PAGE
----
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App Kids: Developers are Lying About Advertising to Children

Earlier this year the Federal Trade Commission(FTC) issued a report titled Mobile Apps for Kids: Current Privacy Disclosures are Disappointing (cringe-inducing emphasis theirs). They surveyed apps available from both iOS and Android platforms to see how available things like privacy practices were prior to downloading, and it’s probably not shocking that their findings were disappointing, so the FTC told everyone involved to straighten up. Today the FTC released the findings of a follow-up study to see how things are improving. In short: They’re not. In fact, the findings of the new report are even worse than the old one. Stay classy, app developers.

The new report Mobile Apps for Kids: Disclosures Still Not Making the Grade swaps out cute bolding for a bad pun, and went a step further than the earlier report to examine whether the apps were doing things like sharing children’s personal information without disclosing to parents that they were doing it. Many of the apps surveyed didn’t give any sort of disclosure to parents but still shared information including the phone number of the device as well as its GPS location.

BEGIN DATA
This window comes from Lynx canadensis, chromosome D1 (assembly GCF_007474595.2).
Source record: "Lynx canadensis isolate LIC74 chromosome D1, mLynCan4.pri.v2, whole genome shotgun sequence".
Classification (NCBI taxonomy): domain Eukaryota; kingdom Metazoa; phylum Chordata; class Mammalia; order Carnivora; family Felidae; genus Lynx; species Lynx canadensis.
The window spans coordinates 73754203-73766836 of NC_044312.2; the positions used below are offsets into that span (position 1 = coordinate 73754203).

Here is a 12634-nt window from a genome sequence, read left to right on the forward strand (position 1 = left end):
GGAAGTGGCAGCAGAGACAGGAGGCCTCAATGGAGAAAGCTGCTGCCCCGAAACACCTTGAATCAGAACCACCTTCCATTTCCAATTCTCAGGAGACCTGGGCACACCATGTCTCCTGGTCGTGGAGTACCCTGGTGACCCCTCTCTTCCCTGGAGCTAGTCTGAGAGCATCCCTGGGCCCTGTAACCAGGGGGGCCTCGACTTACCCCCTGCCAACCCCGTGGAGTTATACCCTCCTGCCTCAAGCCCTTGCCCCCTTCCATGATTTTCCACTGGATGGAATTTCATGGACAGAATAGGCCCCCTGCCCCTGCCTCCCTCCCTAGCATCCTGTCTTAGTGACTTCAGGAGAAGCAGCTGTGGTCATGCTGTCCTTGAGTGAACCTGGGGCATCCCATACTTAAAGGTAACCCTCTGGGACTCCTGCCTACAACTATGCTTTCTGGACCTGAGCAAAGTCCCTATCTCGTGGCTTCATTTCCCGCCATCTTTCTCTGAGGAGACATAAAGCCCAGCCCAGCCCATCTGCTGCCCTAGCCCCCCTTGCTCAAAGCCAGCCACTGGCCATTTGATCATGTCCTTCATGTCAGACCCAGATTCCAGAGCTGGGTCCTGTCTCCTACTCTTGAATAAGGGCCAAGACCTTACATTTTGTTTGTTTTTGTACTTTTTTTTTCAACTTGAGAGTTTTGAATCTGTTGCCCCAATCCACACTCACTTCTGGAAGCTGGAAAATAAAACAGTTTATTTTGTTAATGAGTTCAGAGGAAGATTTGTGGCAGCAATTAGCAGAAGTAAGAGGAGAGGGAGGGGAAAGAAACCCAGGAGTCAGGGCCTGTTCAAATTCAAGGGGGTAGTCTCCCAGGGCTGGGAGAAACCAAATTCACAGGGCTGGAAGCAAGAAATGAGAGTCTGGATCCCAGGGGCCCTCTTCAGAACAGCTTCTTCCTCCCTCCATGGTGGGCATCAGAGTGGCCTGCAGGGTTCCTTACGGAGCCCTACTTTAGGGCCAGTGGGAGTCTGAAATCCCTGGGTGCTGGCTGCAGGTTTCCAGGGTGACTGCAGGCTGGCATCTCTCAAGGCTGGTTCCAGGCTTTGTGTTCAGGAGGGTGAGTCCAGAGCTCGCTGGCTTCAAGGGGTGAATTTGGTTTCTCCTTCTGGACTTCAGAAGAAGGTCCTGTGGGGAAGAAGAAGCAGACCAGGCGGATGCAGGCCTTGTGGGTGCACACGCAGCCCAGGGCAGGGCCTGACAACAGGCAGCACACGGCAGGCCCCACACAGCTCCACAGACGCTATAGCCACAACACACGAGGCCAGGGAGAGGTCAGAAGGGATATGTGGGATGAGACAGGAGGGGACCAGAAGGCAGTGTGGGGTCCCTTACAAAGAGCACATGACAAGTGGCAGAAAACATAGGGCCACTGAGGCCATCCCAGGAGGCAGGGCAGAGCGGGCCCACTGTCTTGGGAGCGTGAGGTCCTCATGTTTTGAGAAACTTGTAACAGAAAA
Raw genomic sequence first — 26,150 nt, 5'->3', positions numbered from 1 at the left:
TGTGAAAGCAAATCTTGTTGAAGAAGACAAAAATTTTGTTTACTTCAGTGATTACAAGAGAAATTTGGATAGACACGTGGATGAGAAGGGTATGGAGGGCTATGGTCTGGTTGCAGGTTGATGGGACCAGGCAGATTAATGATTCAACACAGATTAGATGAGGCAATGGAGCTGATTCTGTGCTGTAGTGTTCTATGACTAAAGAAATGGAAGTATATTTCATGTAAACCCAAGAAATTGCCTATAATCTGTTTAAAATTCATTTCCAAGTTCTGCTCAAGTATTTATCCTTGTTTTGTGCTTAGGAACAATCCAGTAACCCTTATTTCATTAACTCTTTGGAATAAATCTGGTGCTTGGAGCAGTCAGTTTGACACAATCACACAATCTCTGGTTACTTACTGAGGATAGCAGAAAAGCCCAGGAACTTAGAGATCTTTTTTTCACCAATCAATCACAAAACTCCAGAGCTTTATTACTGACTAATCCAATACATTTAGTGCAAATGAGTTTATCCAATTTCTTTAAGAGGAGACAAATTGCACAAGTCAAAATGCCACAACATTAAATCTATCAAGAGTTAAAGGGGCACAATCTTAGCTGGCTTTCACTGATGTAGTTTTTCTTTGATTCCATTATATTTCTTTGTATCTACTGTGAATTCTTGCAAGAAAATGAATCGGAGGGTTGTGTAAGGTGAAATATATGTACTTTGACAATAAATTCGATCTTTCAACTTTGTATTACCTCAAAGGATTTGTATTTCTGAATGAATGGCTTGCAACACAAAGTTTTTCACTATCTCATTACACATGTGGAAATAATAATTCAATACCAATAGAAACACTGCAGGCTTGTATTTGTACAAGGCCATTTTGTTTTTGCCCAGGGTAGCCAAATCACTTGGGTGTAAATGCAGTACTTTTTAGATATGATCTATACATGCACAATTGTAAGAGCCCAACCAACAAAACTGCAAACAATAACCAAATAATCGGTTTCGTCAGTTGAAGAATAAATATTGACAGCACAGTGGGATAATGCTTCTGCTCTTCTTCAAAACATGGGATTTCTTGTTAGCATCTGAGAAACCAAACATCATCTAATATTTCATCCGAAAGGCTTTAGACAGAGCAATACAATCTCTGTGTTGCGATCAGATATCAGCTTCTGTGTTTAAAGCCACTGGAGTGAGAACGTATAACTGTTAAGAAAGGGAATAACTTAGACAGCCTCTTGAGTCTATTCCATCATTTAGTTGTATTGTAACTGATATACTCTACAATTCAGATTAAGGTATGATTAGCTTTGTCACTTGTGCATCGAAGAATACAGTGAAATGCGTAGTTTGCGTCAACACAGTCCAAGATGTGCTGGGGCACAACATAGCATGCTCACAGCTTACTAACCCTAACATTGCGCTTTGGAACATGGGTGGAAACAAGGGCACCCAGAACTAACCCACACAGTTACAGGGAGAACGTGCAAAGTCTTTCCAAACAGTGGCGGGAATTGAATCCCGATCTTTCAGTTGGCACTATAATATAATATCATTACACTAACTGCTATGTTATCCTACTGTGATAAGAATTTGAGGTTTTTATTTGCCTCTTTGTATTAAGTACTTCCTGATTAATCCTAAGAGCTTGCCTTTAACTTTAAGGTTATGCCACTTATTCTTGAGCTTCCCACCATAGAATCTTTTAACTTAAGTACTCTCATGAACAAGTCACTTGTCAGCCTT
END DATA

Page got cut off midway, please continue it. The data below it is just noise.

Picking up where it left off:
Gross, developers. Just gross. Many of the apps even allowed in-app purchases, advertising, and the ability to link to social media sites without disclosing that any of these features were part of the software. These things can be a nuisance to adults using apps, but when the app is geared towards a child it can be a lot more than frustrating.

Parents should obviously be careful about what they’re downloading and letting their children interact with on their mobile devices, but if that information isn’t made available, as is often the case, then it’s difficult to make the right call. Some of these acts by developers could fall be considered violations of the Children’s Online Privacy Protection Act (COPPA) or FTC Act Against Deceptive Practices, which could lead to heavy fines. California is already cracking down on developers that don’t disclose a privacy policy.

I just hope the copy of Death Dome I downloaded for when my daughter is born doesn’t pull any of this nonsense. I want my infant daughter to be able to decapitate giant mutated behemoths without having to worry about if she’s sharing personal information of being advertised to. I don’t think that’s too much to ask.

(Ars Technica via FTC.gov, image via Paul Mayne)

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